Part of a feminist, queer science fiction trilogy. The performers enact a series of vignettes about cruise ship passengers stranded on Port-au-Pleasure passing the time in pursuit of bourgeois pleasure. Meanwhile, the revolution/flood is growing stronger. Tension builds as leisure and necessity clash. The revolution/storm prevents them from rejoining the ship, and they’re left to their own in Port-au-Pleasure. Live performance accompanied by live music soundtrack. Performers quote movement passages from modern dance history. The camera is a presence within the performance, and the performers at times address the camera rather than audience. Audience may have to move with the action as the performers use an entire space. Performance run time 25 minutes.
Green Gallery, Milwaukee
I move across the fields of video and performance art, employing forms borrowed from dance, theater and film. My interests are in how agency and power are portrayed in actions and images, and certain questions that arise in the relationship between them: How does gesture inform or complicate a subject? Is a radical democratic subject possible? My new work involves scripted rehearsals by non-performers, framed by a disrupted sitcom structure. This ‘series’ will work together as a ‘season’ of programs, intended for online streaming. The DIY nature of my aesthetic is deliberate, a clear separation from the spectacular arena of overproduced popular culture. That I borrow elements of that vocabulary reflects it back to itself, to form a productive feedback loop where both viewer and subject lose their bearings. The address of the ‘you’ of the spectator is also the address of the ‘me.’ What’s at stake is our subjecthood, working towards a democratic subject, hopefully and enthusiastically, without ever reaching this place. My use of this radical democratic model opens a conversation between viewer and performer, destabilizing the discrete subject and object, the ‘us-and-them.’ It flexes parameters of inclusion, dislodges a standard hierarchical order, engages and erodes the position of the viewer. When I say ‘you,’ I have called a you into being.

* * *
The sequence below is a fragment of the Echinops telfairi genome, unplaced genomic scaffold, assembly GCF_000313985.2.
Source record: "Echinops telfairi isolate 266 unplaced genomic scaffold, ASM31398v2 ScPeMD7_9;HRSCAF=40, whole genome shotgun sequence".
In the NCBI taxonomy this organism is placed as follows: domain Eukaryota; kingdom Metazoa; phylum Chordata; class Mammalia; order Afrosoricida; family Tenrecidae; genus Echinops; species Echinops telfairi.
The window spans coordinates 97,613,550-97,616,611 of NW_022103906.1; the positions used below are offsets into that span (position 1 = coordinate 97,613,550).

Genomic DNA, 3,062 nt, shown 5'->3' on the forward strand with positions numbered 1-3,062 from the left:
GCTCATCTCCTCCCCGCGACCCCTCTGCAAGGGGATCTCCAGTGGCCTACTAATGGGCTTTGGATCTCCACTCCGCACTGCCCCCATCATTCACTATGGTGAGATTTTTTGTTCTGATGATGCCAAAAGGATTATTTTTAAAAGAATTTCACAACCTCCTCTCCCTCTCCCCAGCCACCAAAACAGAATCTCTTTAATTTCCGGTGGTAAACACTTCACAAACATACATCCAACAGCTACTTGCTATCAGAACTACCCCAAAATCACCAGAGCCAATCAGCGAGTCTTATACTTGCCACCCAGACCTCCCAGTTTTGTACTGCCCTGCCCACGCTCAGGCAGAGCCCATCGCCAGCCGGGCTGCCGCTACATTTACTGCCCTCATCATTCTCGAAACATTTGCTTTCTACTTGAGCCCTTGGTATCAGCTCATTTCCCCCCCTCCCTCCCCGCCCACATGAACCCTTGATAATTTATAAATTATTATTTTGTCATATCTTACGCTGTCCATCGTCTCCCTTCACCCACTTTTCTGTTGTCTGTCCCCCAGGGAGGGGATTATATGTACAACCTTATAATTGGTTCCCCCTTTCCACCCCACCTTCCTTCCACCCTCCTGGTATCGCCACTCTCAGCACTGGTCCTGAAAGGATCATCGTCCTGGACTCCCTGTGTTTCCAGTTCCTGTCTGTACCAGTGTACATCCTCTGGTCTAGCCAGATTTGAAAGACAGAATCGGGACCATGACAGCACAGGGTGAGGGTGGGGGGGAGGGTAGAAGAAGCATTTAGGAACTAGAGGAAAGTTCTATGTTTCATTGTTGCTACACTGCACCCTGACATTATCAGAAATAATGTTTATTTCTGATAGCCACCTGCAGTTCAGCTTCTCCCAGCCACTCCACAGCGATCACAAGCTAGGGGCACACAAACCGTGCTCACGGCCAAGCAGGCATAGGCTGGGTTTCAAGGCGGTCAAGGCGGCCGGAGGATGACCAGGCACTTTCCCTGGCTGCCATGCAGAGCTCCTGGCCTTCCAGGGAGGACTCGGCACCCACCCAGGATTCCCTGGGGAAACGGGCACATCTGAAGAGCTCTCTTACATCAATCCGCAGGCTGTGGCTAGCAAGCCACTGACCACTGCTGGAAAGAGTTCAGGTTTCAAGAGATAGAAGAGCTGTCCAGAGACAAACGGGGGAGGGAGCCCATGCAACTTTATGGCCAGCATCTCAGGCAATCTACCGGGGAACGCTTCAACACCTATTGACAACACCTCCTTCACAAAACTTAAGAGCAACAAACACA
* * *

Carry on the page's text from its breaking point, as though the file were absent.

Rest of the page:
Photo by: Kim Miller
This post is part of a series of profiles on performance and performance makers from this year’s book, Contemporary Performance Almanac 2016, an overview of contemporary performance presented during the 2014/2015 season available for touring now. If you would like to be apart of next year’s book, Contemporary Performance Almanac 2017, you can join the project here.